There is no question, in a political system warped and broken by corporate money and lobbyists, that a president intent on achieving "victories for the American people," as he described them, would require a sense of pragmatism, and a willingness to accept the compromises that, at times, will flow from it.
But too often, this president is so singularly focused on seeking common ground that he fails to define his - and our - principles. The tax cut deal is just the most recent example. Obama began those negotiations telegraphing his endgame, with eyes set unwaveringly on resolution. He chose not to passionately articulate his values, or to define the GOP's, and in the aftermath of the battle, he refused to explain where it's all meant to lead us.
This, he might conclude, is a minor complaint from a dismissible left. But the truth is, without a president who is able - and willing to - lay out a clear, strong and principled argument, without a president who will stand up for the ideals he ran on, even as he seeks resolution, the progressive worldview becomes muted, and the conservative worldview validated.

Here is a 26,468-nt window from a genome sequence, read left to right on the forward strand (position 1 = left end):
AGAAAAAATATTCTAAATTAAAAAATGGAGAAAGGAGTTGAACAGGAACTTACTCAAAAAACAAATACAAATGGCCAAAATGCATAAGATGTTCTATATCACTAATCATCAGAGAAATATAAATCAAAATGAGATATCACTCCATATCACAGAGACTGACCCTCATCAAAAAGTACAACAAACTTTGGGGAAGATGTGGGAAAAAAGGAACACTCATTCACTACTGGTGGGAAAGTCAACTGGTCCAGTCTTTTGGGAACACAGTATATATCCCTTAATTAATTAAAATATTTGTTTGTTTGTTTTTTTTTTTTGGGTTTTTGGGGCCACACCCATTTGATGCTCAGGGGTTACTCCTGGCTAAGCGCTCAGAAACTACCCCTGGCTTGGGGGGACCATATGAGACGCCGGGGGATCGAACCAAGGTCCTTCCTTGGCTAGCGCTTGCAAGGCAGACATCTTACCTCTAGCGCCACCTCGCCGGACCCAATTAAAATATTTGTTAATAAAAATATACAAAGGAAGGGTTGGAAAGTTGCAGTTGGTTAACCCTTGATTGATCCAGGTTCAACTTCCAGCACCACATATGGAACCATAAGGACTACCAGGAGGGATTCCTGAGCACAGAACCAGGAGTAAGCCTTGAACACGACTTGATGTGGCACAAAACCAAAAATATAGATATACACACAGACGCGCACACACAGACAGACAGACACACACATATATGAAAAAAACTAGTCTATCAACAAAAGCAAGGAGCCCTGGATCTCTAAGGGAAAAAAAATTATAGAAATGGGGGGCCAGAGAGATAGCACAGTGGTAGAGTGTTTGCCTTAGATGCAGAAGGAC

These next two years present a daunting challenge. Once the new Congress is sworn in, any legislative movement forward on the progressive agenda (if any is possible) will require some form of compromise with an increasingly loathsome opposition. This is not a reality lost on any of us. But if reaching those compromises means a continued berating of the left, a continued lack of outrage toward the right and a continued willingness to strike deals without defining principles, then in the end, the president may well find himself with a modest list of achievements, a deeply demoralized base and a party that seemingly stands for nothing. MORE...
Wednesday, December 15, 2010
Katrina vanden Heuvel: "A progressive's answer to Obama"
Katrina vanden Heuvel (WaPo op-ed):